On Friday, April 9, I led the first Answers in Genesis field trip to Red River Gorge. This eight-hour excursion began at the Slade, Kentucky, rest area on the Bert T. Combs Mountain Parkway. The Parkway passes through the Gorge. The Slade exit is one of two exits where one may gain access to Red River Gorge. Most of the 29,000-acre Red River Gorge Geological Area is north of the Parkway, while Natural Bridge State Park is south of the Parkway (and only about two miles from the Slade exit via KY-11). We made four stops in the Red River Gorge Geological Area, and I encouraged our 29 participants to explore Natural Bridge on their own.
The weather could not have been better. It was sunny all day, with a low in the morning of 58 degrees F, but the temperature quickly warmed to a high of 78 degrees. After the first stop, I changed from my jeans to shorts. Everyone on the trip was enthusiastic, and it was a pleasure to share my experience and knowledge of the Gorge with so many people.
The first stop was Chimney Top Rock. This overlook is one of the best in the Gorge, at least among the overlooks that are easy to reach. The North Fork of Red River Gorge is visible nearly 450 feet below. The surrounding cliffs a half-mile or more away show the vertical faces that the cliffs of Red River are famous for. It also was a great setting for a group photo.
Our first arch of the day was Princess Arch. The trail comes out on the top of the arch, but in order to see the arch itself, you need to climb down from one of many easy routes. This lovely medium-sized arch was a good start. Many of our guests were rightly impressed with Princess Arch, but I had to caution them that we were just getting started – there were better arches to come. There are some large holes in the rock here that some of the children climbed into to get their photos taken. I was delighted that one woman in our group almost immediately found Little Princess Arch, a shelf arch in a small rock shelter nearby. It’s much better when people discover things like this for themselves rather than me pointing them out.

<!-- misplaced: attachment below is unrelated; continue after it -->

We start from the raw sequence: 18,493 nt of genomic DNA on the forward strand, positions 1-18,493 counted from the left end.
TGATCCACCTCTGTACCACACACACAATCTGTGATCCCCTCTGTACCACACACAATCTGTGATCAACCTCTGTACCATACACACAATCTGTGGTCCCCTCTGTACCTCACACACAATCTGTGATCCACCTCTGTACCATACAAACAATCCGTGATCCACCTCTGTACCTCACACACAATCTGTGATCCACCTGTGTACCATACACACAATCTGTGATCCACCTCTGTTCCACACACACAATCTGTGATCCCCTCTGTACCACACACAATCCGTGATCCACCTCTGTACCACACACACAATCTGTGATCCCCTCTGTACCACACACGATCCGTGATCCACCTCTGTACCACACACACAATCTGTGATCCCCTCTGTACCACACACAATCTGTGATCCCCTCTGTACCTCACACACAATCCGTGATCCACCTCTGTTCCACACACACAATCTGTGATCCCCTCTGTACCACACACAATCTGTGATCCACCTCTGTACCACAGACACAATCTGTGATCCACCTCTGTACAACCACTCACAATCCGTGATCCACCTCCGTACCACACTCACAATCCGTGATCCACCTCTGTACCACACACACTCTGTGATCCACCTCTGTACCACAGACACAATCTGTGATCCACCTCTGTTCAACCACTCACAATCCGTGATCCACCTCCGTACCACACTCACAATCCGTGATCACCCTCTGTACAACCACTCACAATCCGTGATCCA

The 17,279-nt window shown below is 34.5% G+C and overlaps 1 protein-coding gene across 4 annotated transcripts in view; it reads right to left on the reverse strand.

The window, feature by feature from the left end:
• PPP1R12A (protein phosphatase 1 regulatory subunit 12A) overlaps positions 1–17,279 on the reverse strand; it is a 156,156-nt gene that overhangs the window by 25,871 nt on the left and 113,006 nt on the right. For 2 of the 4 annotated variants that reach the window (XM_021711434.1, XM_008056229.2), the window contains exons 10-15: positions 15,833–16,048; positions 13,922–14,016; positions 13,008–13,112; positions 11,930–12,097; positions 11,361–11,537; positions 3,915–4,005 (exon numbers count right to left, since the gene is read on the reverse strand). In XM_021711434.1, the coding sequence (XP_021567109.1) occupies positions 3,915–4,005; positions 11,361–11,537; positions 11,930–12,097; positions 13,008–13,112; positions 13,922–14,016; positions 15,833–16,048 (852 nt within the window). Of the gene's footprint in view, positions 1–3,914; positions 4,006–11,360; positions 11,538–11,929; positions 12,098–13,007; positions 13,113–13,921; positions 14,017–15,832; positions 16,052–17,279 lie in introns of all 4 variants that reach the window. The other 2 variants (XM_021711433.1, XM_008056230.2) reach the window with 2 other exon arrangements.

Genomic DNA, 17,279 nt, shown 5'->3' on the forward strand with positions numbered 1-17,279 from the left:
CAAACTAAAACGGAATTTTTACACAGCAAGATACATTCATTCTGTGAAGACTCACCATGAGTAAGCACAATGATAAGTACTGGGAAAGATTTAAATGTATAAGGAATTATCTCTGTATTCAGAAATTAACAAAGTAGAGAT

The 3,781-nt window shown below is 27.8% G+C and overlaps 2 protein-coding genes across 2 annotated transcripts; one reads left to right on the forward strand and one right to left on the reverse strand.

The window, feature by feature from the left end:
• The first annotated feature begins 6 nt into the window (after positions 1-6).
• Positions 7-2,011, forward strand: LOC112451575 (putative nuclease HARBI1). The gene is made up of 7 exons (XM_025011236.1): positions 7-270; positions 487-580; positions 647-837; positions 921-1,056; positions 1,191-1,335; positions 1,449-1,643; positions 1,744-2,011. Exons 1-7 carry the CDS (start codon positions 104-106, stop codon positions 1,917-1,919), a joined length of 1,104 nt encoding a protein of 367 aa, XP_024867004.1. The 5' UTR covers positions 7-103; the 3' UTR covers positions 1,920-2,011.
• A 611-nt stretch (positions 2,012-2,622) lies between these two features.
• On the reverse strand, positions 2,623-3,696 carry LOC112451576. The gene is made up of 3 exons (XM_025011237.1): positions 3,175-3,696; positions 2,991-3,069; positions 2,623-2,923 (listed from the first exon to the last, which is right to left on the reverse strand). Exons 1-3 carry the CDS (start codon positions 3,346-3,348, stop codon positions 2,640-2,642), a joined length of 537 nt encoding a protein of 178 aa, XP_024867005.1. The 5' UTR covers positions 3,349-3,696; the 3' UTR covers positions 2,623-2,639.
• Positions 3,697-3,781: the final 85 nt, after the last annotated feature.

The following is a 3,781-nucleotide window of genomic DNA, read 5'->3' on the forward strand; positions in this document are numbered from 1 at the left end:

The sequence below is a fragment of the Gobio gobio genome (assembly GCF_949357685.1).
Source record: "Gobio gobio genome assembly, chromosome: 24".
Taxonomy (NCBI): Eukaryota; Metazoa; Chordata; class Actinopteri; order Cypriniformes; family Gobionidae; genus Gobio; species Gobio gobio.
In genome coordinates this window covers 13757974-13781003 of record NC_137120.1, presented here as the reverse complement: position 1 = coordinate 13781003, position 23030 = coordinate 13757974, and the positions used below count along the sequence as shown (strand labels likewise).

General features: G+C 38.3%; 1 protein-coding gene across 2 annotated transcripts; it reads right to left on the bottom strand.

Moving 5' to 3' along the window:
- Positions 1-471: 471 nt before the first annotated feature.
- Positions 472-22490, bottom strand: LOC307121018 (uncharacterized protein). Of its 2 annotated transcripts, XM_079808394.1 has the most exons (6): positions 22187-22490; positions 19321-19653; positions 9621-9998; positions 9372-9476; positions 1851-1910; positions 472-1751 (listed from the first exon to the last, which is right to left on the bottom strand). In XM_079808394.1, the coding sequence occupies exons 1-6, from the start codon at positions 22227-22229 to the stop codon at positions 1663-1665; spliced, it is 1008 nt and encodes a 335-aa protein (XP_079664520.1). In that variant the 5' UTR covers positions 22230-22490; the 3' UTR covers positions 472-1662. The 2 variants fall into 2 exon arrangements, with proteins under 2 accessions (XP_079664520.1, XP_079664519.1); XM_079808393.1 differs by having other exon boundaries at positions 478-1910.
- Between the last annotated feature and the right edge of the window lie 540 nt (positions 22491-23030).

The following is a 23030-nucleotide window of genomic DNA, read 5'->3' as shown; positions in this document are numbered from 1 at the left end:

Our next stop was Sky Bridge. This one is a real beauty, so it stands out among arches in Red River.
Our next stop was Sky Bridge. This one is a real beauty, so it stands out among arches in Red River. What makes Sky bridge so special? It’s relatively large, very symmetrical, and it has a second, smaller arch inside, making this a double arch. Some of the interesting geological features of the Corbin sandstone, in which most arches in Red River are found, show up nicely here. I pointed out vertical jointing and piping along the trail to the underside of Sky Bridge.
As wonderful as Sky Bridge is, it doesn’t hold a candle to Rock Bridge, my favorite arch in the Gorge. We spent some time here, including our lunch break. This is where I broke out the Cheerwine. I provided a bottle of this delicious cherry soda for everyone. These glass bottles of Cheerwine are the best because they are sweetened with cane sugar rather than corn syrup. The children had a blast climbing on Rock Bridge and wading in Swift Camp Creek. After I finished eating, I shared more information about Red River, and then I packed up and spent some time wading in Rockbridge Fork, just around the bend from Rock Bridge. The water was cold but standing in the creek is the best place to get photos of Creation Falls, which is just above where Rockbridge Fork joins Swift Camp Creek.
This inaugural field trip was so successful that we likely will have a couple of them per year. Hopefully, we will have another Red River field trip in early autumn. Stay tuned for announcements of future trips.